The original post was from Roadkill Goldfish. I don’t know anything about the blog or its writer other than the woman has thyroid cancer, but here is a link to the post http://roadkillgoldfish.com/friends-cancer-want-know/.
You have now officially been warned. Losing my hair once is ok. It is part of the chemo process and fortunately I have a nicely shaped skull, but I’m sorry, having to go through hair loss a second time is just plain cruel. Plus, it turns out I love my chemo hair is even more than my old hair which will make losing it that much more difficult. I can only hope it is a long time until I have to go back on chemo.5. Do everything you can to reduce your cancer risk.
Let me repeat, cancer really, really, really sucks. You do not want to go through this and I wouldn’t wish it on another living thing. I am proof that a healthy lifestyle doesn’t necessarily prevent cancer but you should still do whatever you can to decrease your risk.
6. When bad stuff happens to other people I have sympathy and compassion for them.
Life is not a contest. There is no bad news measurement stick. When I hear bad news about someone whether it is about the death of a family member, a fender bender, a sick pet, or any other bad whatever that happens to everyone that is human I don’t compare the situation to my own. I take the news for what it is, bad news, and offer support.
7. I am so jealous of everyone that is working.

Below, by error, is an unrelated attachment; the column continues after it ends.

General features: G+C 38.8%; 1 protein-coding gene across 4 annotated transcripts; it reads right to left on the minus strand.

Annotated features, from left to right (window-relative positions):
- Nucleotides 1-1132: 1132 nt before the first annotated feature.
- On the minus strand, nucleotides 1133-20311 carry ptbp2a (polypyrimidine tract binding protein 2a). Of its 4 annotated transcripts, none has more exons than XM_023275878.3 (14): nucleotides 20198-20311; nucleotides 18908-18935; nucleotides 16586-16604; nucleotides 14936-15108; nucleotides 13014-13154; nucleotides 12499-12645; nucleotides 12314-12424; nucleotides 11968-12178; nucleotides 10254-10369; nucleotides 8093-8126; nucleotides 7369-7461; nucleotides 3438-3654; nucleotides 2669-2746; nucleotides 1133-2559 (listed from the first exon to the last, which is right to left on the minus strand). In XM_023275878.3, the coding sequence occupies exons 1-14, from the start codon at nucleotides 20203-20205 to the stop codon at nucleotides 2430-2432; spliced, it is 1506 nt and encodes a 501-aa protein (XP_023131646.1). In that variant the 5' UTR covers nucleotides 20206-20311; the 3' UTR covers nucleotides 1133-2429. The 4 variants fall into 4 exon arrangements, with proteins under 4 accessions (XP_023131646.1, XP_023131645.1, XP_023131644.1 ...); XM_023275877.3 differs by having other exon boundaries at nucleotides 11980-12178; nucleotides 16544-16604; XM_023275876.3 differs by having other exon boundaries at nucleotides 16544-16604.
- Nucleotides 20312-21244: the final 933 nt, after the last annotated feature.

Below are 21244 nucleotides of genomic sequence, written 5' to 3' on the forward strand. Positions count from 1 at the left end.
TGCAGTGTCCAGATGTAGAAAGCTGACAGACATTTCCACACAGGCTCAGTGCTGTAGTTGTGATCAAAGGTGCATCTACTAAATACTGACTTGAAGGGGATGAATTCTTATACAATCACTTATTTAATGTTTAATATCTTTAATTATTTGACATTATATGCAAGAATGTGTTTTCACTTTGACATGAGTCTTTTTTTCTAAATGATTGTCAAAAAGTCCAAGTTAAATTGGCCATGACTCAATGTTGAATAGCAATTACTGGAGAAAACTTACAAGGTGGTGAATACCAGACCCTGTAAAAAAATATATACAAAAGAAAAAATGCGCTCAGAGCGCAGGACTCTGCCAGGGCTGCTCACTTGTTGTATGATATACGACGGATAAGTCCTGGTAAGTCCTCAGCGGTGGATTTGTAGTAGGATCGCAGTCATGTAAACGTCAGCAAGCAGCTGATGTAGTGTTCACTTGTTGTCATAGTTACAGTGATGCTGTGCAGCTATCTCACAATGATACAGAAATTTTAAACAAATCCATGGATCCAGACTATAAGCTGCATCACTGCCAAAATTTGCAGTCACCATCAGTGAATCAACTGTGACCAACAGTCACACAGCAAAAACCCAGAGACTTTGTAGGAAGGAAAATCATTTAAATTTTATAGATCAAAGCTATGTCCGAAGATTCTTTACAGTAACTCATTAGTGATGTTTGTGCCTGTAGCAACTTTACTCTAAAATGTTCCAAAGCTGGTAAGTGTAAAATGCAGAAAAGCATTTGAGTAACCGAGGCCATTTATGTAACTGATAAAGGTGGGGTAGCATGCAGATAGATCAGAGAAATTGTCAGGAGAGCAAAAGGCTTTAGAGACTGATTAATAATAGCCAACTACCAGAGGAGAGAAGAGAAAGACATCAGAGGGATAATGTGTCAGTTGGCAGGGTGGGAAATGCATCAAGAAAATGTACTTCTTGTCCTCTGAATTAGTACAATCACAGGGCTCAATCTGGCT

I am surprised no one has commented on the blindingly green shade my eyes must turn whenever someone’s job is discussed. Being 2 1/2 months into my dream job and then getting handed a cancer diagnosis kinda makes we want to start screaming and throwing dishes. Fortunately for the dishes that also sounds exhausting so it ain’t gonna happen.
8. I appreciate every email, text, or message you send me.
I probably should tell everyone this all the time but I am terrible at responding to those same emails, texts, and messages. I do promise that I will eventually respond to all communications.
9. I can be fine today and dead in 3 months.
I live with that every day. I watched it happen to a woman in her mid-40’s with a similar diagnosis to mine last year on one of the online support groups I belong to. I find it much easier to get out of bed every day by just putting it out of my mind, but it still colours many aspects of my life. So, if I suddenly go crazy and drop everything to go on a trip or even just buy another pair of shoes by all means come join me, it might be my last chance.
And on that note,
10. Stop and smell the roses.
Actually, I have told you all this before. I wrote an entire blog post about it. Here’s the link in case you need a refresher NSPIP: Stop and Smell the Roses.
If I think of it, I’ll review this list in about 6 months and see if anything has changed. Now, I have to go make some chocolate cake, gotta take #9 to heart 😉